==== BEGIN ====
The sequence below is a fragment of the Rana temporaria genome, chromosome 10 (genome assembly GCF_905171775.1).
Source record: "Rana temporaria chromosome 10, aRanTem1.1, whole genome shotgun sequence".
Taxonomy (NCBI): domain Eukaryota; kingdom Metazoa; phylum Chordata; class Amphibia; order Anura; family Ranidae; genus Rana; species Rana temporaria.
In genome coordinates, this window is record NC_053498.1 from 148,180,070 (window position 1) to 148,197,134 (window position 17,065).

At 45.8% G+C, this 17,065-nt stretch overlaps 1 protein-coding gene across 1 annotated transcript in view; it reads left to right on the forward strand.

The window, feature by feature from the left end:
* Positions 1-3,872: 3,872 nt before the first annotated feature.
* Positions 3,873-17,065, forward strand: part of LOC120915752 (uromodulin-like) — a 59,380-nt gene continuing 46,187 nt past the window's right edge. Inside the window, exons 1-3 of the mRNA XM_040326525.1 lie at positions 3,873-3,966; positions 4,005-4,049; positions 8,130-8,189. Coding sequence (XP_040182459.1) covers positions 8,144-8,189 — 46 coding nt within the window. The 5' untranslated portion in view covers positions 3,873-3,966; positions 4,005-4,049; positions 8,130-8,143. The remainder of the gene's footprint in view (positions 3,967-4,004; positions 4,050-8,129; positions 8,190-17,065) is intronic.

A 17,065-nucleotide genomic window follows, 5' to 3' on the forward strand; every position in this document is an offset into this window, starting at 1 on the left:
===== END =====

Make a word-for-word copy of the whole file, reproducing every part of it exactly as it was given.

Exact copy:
The sequence below is a fragment of the Rana temporaria genome, chromosome 10 (genome assembly GCF_905171775.1).
Source record: "Rana temporaria chromosome 10, aRanTem1.1, whole genome shotgun sequence".
Taxonomy (NCBI): domain Eukaryota; kingdom Metazoa; phylum Chordata; class Amphibia; order Anura; family Ranidae; genus Rana; species Rana temporaria.
In genome coordinates, this window is record NC_053498.1 from 148,180,070 (window position 1) to 148,197,134 (window position 17,065).

At 45.8% G+C, this 17,065-nt stretch overlaps 1 protein-coding gene across 1 annotated transcript in view; it reads left to right on the forward strand.

The window, feature by feature from the left end:
* Positions 1-3,872: 3,872 nt before the first annotated feature.
* Positions 3,873-17,065, forward strand: part of LOC120915752 (uromodulin-like) — a 59,380-nt gene continuing 46,187 nt past the window's right edge. Inside the window, exons 1-3 of the mRNA XM_040326525.1 lie at positions 3,873-3,966; positions 4,005-4,049; positions 8,130-8,189. Coding sequence (XP_040182459.1) covers positions 8,144-8,189 — 46 coding nt within the window. The 5' untranslated portion in view covers positions 3,873-3,966; positions 4,005-4,049; positions 8,130-8,143. The remainder of the gene's footprint in view (positions 3,967-4,004; positions 4,050-8,129; positions 8,190-17,065) is intronic.

A 17,065-nucleotide genomic window follows, 5' to 3' on the forward strand; every position in this document is an offset into this window, starting at 1 on the left: